Polkadot has presented their vision of a new governance system. It’s called Gov2.
Polkadot is a protocol that connects various blockchains and exchanges data between each other. Polkadot also has its own token — DOT, which is used in staking and governance.
A large post appeared on the official Polkadot blog on July 20. In it, Dr. Gavin Wood, Polkadot co-founder, talked about how the project team sees the new governance system on Polkadot. We are presenting you with a brief overview of this blog post.
In the early years, the Polkadot governance system was a kind of parliamentary democracy. Dr. Gavin Wood writes and that this system is “functioning reasonably”, but “it has its drawbacks”.
“Polkadot’s first decentralised governance system was pretty interesting at the time: a tri-cameral (three-chamber) structure with a technocratic committee managing upgrade timelines, an approval-voted, elected executive “government” to manage parameters, admin and spending proposals as well as a general voting system for everything else which rewarded long-term stakeholders with increased influence.”
The disadvantages of the first governance system was that “the elected executive (known as the Council) is centralized and generally not anonymous.” The centralization of this body is a problem, because it gives several users a greater power compared to the rest. In addition, Council members are not anonymous, which can lead to pressure on them to promote certain solutions.
“In a world where authorities across society (both benign and malevolent), decentralisation is increasingly needed for both the safety and security of all participants.”
The old governance system will be replaced by a new one. And it’s name is Gov2. The goal of the new system, which is logical, is to correct the disadvantages of the old one. In addition, the new system will retain the fundamental principle of the first governance system: “50% of the total stake in the system should, if they have sufficient strength of conviction in their opinion, be able ultimately to command the system’s future.” Also, one more principle of Polkadot named Conviction Voting will remain unchanged: “giving greater weight to those who are willing to lock their tokens into the system for longer.”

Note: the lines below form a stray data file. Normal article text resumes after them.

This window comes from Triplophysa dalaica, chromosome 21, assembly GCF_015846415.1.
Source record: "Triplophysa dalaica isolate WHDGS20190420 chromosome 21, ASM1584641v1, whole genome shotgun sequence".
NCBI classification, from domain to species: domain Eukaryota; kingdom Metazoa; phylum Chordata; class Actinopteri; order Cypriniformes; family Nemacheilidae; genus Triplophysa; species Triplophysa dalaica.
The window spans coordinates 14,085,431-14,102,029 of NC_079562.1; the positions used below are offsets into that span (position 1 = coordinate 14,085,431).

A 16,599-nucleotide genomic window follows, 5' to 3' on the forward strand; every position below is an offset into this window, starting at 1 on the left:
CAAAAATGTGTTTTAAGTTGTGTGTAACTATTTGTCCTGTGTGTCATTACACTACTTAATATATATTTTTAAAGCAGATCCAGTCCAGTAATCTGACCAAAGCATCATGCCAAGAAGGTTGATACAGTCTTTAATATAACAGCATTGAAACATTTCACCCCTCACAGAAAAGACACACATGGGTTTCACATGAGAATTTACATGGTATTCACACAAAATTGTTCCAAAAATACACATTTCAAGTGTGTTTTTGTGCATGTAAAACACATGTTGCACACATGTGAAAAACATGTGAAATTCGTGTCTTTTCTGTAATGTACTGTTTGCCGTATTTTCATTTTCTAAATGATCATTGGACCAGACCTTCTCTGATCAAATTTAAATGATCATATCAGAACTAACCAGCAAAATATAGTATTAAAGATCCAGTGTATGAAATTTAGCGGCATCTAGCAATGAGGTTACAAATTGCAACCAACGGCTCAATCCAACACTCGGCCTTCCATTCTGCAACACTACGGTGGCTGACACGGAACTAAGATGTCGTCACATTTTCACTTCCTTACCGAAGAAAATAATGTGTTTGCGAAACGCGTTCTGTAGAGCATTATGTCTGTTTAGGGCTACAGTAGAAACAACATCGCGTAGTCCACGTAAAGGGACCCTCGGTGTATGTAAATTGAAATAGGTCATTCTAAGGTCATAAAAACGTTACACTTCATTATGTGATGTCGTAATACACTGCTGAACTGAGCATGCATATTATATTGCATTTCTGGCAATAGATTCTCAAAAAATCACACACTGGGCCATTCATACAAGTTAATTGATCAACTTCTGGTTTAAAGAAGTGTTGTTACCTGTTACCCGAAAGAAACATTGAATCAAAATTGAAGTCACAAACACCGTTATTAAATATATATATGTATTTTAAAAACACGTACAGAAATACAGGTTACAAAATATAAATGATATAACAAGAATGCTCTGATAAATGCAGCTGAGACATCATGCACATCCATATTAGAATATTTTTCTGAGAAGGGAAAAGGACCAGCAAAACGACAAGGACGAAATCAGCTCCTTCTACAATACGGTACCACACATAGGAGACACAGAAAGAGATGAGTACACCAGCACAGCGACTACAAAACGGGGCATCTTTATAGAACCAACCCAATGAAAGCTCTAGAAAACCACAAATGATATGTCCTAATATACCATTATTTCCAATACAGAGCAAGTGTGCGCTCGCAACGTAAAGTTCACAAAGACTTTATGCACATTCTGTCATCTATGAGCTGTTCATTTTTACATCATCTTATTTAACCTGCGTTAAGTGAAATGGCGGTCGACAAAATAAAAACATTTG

“Where it differs most is how it manages the practical means of day-to-day decision-making, making the repercussions of referenda better scoped and agile in order to dramatically increase the number of collective decisions the system is able to take.”
Gov2 will bring such innovations as:
- Absence of such additional management bodies as the Council and Technical Committee.
- Expanding the capabilities of the referendum mechanism. “The main difference in Gov2 is that there can be lots of them [referenda] — perhaps even thousands — all happening simultaneously.”
- Introduction of Origin and Tracks — auxiliary systems for referenda.
- A new system of criteria that each referendum must match in order to move to the Deciding state.
- Decision approval system. “Once a referendum enters the state of deciding, then it is eligible to be approved. This eligibility lasts only a finite time (28 days on Polkadot), at which point if it is not approved then it is rejected by default.”
- Saving and improving the Vote Delegation function.
- Implementation of The Polkadot Fellowship — “self-governing expert body with a primary goal of representing the humans who embody and contain the technical knowledge base of the Polkadot network and protocol.”
- Rank system and The Whitelist
In a huge post about Gov2, there was also very interesting information that Gov2 is planning to launch on the Kusama network soon.
“Gov2 is set to launch on Kusama imminently, following final professional audit of its code. Once tested on Kusama, a proposal will be made for the Polkadot network to vote on”.
Polkadot has started an extremely interesting period — a time of changes. Over the coming months, new features will appear in the Polkadot governance system that can make the protocol more stable and secure. We continue to observe with interest.